Suffering from TMJ and migraines in Anchorage? Facial pain affects nearly everyone at some point. In some cases, the pain is caused by a malfunction of the TMJ, or temporomandibular joint, which connects the jaw to the lower skull. Dentists are often the first to notice signs of TMJ.
Without treatment intervention, TMJ problems can worsen over time and cause excruciating pain and other symptoms. If you are experiencing any pain or tenderness around your jaw, or other symptoms of TMJ problems, Dr David Green of Turnagain Dental can help.
Dr. Green will use advanced evaluation techniques and diagnostic equipment to determine whether a TMJ problem is causing your pain. If so, he will propose an effective plan of treatment to alleviate discomfort and put you back on the road to optimal health and wellness.
Understanding TMJ Disorder
The TMJ is located on either side of the head right below the ear, and works like a sliding hinge, allowing the jaw to move forward, backward and side-to-side. The bones of the joint are covered with cartilage and separated with a small shock-absorbing disk that keeps jaw movement smooth.
There are several things that can cause the TMJ to malfunction:
- The disk can shift out of alignment or erode.
- The cartilage covering the bone can deteriorate due to arthritis.
- The joint can sustain damage from a traumatic blow.
- Chronic teeth clenching/grinding or teeth that don’t bite together properly can put too much stress on the joint.
According to the National Institute of Dental and Craniofacial Research, between 5 and 12 percent of Americans have TMJ disorder. While anyone can develop TMJ disorder, there are certain individuals who are at a higher risk, including:
- People with certain medical conditions like rheumatoid arthritis, osteoarthritis, sleep apnea, chronic fatigue syndrome, fibromyalgia, irritable bowel syndrome and lower back pain
- Chronic teeth grinders or clenchers
- People who are highly stressed
- People who have undergone certain dental procedures
- People with jaw injuries or trauma (such as a sports injury or a blow to the jaw)
- Women (according to the TMJ Association, there are nine women to every one man seeking TMJ treatment)
Symptoms of TMJ Disorder
TMD can cause an array of symptoms, which range in severity. These symptoms include:
- Jaw pain or soreness
- Excessive tooth wear
- Clicking or popping noises when opening the mouth
- Ringing in the ears (tinnitus)
- Shoulder and neck pain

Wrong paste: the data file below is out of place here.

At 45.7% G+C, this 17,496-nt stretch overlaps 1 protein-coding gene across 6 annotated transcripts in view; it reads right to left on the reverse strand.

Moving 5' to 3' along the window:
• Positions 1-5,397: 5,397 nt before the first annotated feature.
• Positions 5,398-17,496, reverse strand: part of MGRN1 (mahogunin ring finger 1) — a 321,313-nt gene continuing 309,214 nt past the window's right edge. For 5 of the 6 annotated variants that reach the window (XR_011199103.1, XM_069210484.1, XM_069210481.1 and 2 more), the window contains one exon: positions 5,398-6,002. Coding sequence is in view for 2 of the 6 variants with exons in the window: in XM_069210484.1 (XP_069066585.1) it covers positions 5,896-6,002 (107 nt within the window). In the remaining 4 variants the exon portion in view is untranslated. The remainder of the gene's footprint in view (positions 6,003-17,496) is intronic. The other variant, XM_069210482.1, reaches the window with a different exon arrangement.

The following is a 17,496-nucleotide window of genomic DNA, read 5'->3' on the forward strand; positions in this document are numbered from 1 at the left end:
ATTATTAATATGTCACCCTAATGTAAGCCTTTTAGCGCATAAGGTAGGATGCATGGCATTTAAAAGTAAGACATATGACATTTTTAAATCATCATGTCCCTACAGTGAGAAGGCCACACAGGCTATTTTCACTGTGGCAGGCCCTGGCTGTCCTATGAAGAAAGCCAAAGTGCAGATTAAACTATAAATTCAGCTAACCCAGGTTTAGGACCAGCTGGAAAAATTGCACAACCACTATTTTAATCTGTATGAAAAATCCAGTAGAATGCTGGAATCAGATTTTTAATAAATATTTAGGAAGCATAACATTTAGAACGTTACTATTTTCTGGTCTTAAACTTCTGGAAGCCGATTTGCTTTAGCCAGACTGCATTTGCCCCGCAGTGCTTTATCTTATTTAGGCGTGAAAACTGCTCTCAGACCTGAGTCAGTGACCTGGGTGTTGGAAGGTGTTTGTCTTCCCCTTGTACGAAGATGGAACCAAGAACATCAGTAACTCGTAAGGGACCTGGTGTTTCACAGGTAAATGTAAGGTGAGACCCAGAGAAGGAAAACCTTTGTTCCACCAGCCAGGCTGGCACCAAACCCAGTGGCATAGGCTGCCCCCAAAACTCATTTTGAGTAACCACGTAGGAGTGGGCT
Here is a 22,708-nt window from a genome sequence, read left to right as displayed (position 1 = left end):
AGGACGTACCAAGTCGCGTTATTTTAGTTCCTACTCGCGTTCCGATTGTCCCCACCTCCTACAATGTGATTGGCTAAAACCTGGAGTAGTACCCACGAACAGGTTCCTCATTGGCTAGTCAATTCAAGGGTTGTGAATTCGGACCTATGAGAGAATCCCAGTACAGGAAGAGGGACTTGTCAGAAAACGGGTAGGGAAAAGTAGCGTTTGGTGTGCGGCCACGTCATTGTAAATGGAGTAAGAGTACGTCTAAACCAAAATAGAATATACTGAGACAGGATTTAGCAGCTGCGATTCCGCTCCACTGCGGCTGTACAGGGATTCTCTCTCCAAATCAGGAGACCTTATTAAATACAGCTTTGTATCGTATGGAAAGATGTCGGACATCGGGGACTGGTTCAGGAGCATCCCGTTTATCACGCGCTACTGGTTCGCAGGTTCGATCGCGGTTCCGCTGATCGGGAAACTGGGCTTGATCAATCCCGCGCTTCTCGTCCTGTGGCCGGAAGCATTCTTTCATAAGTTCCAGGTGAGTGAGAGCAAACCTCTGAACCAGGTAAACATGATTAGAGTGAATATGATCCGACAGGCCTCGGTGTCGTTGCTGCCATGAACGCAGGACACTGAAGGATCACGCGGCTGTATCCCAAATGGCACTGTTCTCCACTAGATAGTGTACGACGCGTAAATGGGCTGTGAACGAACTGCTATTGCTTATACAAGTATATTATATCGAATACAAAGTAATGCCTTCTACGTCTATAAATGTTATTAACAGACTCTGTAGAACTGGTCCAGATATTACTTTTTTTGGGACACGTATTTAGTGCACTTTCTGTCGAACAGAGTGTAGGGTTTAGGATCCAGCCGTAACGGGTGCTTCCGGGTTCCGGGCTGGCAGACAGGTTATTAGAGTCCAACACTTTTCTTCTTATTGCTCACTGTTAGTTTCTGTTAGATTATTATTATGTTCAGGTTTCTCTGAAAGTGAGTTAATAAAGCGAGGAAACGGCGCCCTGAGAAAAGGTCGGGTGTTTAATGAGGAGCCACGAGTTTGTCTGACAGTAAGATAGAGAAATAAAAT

- Restricted range of motion of the mouth
- Dizziness or problems with balance
- The jaw locking in the open or closed position
- Difficulty chewing or swallowing
- Finger numbness or tingling
- Misaligned bite
- Sinus pain
Diagnosing TMJ Disorder
Since some of the symptoms of TMJ disorder are related to other health conditions or can occur on their own, it’s important to get properly diagnosed by a medical professional. A dentist or oral surgeon who is experienced and trained in diagnosing and treating TMJ disorder can design a unique treatment plan tailored to your specific needs.
Before your TMJ appointment, we recommend that you gather your medical records, health insurance information, a list of medications you are currently taking, and other information that may be important to your diagnosis and treatment. Take the time to write down all the symptoms you have been experiencing and their frequency (e.g., two times a day, once a week). Be sure to also write down a list of questions you may have in regards to treatment options or symptoms.
During your TMJ appointment, Dr. Green will do the following:
- Review your complete medical history. This will allow him to determine whether you have any preexisting conditions or are taking certain medications that may interfere with treatment.
- Ask you questions about your symptoms. Be completely transparent about the symptoms you are experiencing, including their severity. Even if you think a symptom is not related to your jaw pain, it is possible that it is a lesser-known symptom of TMJ disorder.
- Conduct a physical evaluation. Dr. Green will evaluate your jaw, bite, head and neck areas to check for any misalignment or swelling. Physical symptoms could affect the type of treatment Dr. Green recommends.
- Take X-rays and impressions. Depending on your symptoms, Dr. Green may take X-rays and impressions of your teeth and bite. He may also use computer-guided software to better diagnose the problem and visualize how certain treatments will work.
There are a variety of ways to treat TMD and alleviate pain. Over-the-counter medications and muscle relaxants can help soothe discomfort. Wearing a mouth guard or special orthotic splint at night is also recommended. Some patients find relief from professional massage therapy, acupuncture and biofeedback. Botox injections are another way to relax the jaw muscles and prevent them from cramping.
The Link Between TMJ And Migraines
Research now shows a link between painful migraine headaches and problems with the TMJ. Some experts believe that TMJ problems trigger severe headaches, which can occur on one or both sides of the head and be accompanied by visual or sensory changes known as “auras.”
Malocclusion or a “bad bite,” chronic teeth grinding or clenching or an injury to the jaw can cause the jaw muscles to tighten. Some experts believe that the pain from the strained muscles can travel to other places in the skull, causing the onset of a migraine.
If you have been diagnosed with TMJ disorder and are experiencing frequent migraines, Dr. Green can help determine whether one has to do with the other. If so, treating TMJ problems may provide much-needed relief from the painful headaches.
Learn More About TMD Treatment
For more information about TMJ disorder and how to treat its painful symptoms, please contact Turnagain Dental and request an appointment with Dr. Green. Call or email our office today.